McAfee issues phishing challenge
By Jonathan Bray
Posted on 18 Jul 2007 at 14:52
Think you know your onions when it comes to internet security? We'd all like to think so, especially when it comes to phishing websites, which are designed to fool people newbies, idiots and grandma after a couple of glasses of dry sherry.
But anti-virus specialist McAfee thinks that most users could do with a spot of education and it has posted a 10 question quiz on its website to prove it.
"Whether it's rockphishing, or Flash phish, or MySpace scams, phishing continues to evolve and ensnare both the ignorant - the people who don't know better - and the arrogant - the people who should know better," McAfee says on it website.
Earlier questionnaires on the subject of spyware and spam revealed that less than 60 per cent of us have enough knowledge to keep us safe online. 120,000 people have taken up the challenge so far.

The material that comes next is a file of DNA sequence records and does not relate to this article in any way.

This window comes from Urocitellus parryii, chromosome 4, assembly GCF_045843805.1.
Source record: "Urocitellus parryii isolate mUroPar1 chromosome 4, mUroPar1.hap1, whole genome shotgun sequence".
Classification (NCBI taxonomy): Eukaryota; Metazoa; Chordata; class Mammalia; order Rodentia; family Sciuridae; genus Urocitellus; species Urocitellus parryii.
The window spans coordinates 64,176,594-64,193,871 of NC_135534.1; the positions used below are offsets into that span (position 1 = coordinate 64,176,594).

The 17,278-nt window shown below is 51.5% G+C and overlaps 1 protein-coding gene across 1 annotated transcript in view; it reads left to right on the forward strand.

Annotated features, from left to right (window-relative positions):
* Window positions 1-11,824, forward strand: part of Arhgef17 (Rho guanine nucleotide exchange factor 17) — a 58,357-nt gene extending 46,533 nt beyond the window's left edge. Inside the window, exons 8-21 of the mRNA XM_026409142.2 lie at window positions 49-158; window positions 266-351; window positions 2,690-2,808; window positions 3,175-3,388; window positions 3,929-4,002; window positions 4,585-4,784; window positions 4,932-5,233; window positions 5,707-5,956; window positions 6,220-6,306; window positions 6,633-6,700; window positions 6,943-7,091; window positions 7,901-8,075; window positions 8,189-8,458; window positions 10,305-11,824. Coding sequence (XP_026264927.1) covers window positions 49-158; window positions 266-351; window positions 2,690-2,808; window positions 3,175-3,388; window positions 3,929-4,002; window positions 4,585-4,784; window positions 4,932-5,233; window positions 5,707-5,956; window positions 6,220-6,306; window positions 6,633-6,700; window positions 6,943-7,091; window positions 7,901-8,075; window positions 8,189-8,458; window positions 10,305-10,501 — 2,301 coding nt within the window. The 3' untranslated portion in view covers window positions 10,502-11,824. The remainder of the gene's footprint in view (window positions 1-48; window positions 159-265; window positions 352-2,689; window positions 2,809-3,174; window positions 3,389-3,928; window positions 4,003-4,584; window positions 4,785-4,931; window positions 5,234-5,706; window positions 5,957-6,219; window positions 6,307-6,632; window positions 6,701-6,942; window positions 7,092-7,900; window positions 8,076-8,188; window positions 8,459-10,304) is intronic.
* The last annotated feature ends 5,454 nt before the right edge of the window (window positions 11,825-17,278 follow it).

We'd like to think PC Pro readers are a little better than that, but there's only one way to prove it...
Try it out and let us know how you did using the comments below. No cheating now!
Is your business a social business? For helpful info and tips visit our hub.
- Eric Schmidt on the double-edged smartphone: friend and foe
- Getty joins the race to the bottom
- Hour of Code: five steps to learn how to code
- Sony Xperia Z2 Tablet review: first look
- Sony Xperia Z2 review: first look
- Samsung Galaxy Gear 2 review: first look
- Nokia XL review: first look
- Samsung Galaxy S5 review: first look
- Nokia X review: first look
- Censorship by copyright: Myles Powers and abuse of DMCA takedowns
- Windows Server 2012 R2: how the Datacenter edition could change SMBs
- Invoices and VAT: how to set up your documents correctly
- Nexus 5 vs Samsung Galaxy S4 Active: the best phone for avoiding screen burn
- How much is a social user worth?
- The key to choosing a secure password
- Thunderbolt Bridge: a fast Mac migration tool
- Should you advertise on Twitter?
- How to track a lost smartphone
- Self-publishing success: the best way to sell your book
- 1.6TB SSD: why would you need one?